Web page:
Had dinner at the usual favorite Indian place with a delightfully cozy group of just four. Dithered about whether to take in an evening session after that, but this roundtable about onomastics was impossible to resist.
What’s in a Name? A Roundtable on Names, Nicknames and Identity in the Middle Ages
Organizer: Elizabeth Archibald, Durham Univ.
Presider: Elizabeth Archibald
A roundtable discussion with Elizabeth P. Archibald [an entirely different Elizabeth Archibald than the organizer], Univ. of Pittsburgh; Katherine Travers, New York Univ.; Laurie Atkinson, Durham Univ.; Kathleen Ashley, Univ. of Southern Maine; and Michael J. Huxtable, Durham Univ.
The running joke of the introductions is that the two Elizabeth Archibalds not only studied the same topic at the same institution (though many years apart) but are sharing a dorm suite at the conference.
We begin with brief introductions on the speakers’ topics of interest
Elizabeth: Names and meanings were one of the first and key concepts of medieval linguistics. The distinction between proper and common nouns (and in Latin, “noun” and “name” are the same word) was a building block of exploring meaning. But there are contexts where the distinction between nouns and names is fuzzier. Examples are given from colloquies (textbooks in the form of a dialogue) where the speakers are identified with labels that are often both descriptive nouns and treated as personal names. The distinction of noun/name illustrates the general/specific contrast that is key in philosophy.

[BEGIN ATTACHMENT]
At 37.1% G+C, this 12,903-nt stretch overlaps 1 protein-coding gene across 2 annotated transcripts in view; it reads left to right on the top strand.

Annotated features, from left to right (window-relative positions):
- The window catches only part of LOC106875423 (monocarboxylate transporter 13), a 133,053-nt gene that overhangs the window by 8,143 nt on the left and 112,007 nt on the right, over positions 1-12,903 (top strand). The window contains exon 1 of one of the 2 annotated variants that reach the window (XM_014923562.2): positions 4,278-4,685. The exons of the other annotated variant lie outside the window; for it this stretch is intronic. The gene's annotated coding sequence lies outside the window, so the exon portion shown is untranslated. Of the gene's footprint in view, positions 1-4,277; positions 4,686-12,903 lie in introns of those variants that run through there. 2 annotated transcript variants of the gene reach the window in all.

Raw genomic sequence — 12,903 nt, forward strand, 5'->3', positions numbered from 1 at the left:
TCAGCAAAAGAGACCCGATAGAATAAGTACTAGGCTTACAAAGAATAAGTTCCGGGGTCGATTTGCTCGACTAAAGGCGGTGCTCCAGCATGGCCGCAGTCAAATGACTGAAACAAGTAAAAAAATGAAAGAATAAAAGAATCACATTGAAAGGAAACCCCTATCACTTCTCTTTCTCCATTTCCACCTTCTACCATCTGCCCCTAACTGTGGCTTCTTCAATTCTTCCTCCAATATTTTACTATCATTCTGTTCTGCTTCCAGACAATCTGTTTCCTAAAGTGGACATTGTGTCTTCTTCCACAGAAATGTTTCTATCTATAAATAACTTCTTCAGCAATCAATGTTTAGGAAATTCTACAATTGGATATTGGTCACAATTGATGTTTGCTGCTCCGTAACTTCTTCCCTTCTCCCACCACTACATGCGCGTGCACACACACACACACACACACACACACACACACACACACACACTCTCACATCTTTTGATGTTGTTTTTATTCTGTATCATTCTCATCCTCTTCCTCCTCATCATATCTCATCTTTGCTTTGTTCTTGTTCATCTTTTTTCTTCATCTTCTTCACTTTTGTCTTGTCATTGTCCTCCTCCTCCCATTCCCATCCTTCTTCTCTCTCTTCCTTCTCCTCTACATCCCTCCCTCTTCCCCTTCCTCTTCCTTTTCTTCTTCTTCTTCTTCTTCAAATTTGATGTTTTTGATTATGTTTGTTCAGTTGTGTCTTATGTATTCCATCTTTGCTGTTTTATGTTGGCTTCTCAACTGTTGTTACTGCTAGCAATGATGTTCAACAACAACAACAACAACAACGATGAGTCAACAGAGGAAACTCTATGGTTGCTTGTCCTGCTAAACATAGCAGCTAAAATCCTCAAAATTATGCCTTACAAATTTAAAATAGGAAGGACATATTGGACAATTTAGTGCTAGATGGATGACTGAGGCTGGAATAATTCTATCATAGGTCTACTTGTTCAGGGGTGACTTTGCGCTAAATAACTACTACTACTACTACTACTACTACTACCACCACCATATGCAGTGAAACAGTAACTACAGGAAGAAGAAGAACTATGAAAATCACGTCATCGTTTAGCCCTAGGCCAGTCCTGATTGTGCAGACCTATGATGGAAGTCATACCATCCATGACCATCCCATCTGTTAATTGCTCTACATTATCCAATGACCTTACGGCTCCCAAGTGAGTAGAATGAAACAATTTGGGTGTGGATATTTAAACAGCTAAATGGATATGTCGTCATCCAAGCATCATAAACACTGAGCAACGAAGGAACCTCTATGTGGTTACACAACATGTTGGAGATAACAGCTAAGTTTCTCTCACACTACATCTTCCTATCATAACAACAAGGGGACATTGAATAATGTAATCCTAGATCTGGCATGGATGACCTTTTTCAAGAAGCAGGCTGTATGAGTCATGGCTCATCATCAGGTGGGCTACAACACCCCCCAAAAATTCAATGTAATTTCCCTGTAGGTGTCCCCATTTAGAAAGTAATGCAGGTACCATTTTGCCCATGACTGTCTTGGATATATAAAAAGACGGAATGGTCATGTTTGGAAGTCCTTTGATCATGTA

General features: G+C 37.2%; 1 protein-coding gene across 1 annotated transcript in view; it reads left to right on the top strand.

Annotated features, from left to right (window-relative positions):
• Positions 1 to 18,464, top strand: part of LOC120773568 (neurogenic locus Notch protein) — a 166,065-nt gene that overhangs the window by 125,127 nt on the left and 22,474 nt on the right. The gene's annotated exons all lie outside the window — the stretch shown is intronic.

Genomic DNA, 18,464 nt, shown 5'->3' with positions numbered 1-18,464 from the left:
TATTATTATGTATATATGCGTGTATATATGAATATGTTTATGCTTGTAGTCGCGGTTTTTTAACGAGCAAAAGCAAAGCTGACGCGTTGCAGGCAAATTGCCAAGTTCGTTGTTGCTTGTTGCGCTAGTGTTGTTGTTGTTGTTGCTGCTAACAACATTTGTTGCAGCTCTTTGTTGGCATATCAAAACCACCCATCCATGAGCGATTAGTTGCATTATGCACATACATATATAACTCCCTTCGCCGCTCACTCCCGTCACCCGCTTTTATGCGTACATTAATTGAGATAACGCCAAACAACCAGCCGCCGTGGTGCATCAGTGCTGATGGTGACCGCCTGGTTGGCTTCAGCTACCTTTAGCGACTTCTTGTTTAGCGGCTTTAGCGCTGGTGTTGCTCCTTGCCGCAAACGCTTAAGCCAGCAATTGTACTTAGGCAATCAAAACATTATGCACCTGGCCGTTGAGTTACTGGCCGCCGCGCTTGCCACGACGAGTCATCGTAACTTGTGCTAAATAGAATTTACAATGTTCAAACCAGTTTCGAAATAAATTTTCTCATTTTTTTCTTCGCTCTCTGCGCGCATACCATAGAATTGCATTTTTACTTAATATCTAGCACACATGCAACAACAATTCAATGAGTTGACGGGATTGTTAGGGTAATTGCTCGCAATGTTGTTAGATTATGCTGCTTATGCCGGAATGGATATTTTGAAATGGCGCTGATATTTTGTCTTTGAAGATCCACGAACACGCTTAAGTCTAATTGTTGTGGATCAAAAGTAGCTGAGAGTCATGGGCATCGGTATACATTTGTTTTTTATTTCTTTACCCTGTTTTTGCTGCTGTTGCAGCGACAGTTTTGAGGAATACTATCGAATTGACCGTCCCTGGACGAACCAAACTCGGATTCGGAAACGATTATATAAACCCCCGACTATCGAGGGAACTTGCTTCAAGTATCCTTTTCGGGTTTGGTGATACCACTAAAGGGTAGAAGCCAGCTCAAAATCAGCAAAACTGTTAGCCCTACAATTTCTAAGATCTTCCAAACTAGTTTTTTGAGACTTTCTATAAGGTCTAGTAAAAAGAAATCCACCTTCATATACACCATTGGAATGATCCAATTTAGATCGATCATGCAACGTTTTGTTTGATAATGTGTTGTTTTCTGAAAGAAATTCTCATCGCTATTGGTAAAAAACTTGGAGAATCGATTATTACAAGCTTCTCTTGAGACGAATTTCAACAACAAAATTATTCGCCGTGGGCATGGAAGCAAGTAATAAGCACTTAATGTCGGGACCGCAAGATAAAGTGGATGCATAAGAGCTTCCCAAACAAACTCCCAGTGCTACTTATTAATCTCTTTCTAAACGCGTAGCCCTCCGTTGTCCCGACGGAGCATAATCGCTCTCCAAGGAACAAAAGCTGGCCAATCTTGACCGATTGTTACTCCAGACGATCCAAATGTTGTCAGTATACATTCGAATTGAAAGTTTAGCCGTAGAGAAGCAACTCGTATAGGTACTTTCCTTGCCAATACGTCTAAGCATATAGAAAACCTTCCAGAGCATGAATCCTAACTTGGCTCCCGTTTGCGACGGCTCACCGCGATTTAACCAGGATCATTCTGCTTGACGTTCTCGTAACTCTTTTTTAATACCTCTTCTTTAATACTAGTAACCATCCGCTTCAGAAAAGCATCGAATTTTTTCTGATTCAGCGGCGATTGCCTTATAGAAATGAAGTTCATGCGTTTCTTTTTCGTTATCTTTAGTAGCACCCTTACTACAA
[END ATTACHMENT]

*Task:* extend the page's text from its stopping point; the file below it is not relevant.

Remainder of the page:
The presider points out that the two Elizabeths are the only two presenters in the conference program who have their affiliations appended to their personal names as a necessary distinction. Which goes nicely with the theme of the roundtable.
Katherine: Discusses women poets of 13th century Italy or at least poems presented in the voice of a woman, under pseudonyms that claim identities of location. This involves a verbal game between the voices of lovers where renaming/claiming names is part of the courtship.
Mike; The tension between sense and reference in the meaning/function of names. Looking at names via heraldic symbolism and its function in literature. Index, icon, and symbol as different modes of reference. Naming as an associative activity. In heraldic/chivalric writing there’s a clear distinction between type and token (category and specific instances). “Pseudo-heraldic names” in chivalric romances, such as “the Black Knight” shift between modes, being descriptive, individual, but also symbolic. As such, these would appear to break the boundaries of the usual categories.
Kathleen: The topic is patrons and name-saints in books of hours. There’s a lovely handout. The images of patrons paired with their patron saintly namesakes demonstrate a multi-faceted identification that goes beyond the link of the name. There are a number of relationships depicted in these images: saint as personal intercessor, as object of worship. But the object of worship can show a range of relationships from intimate to distanced.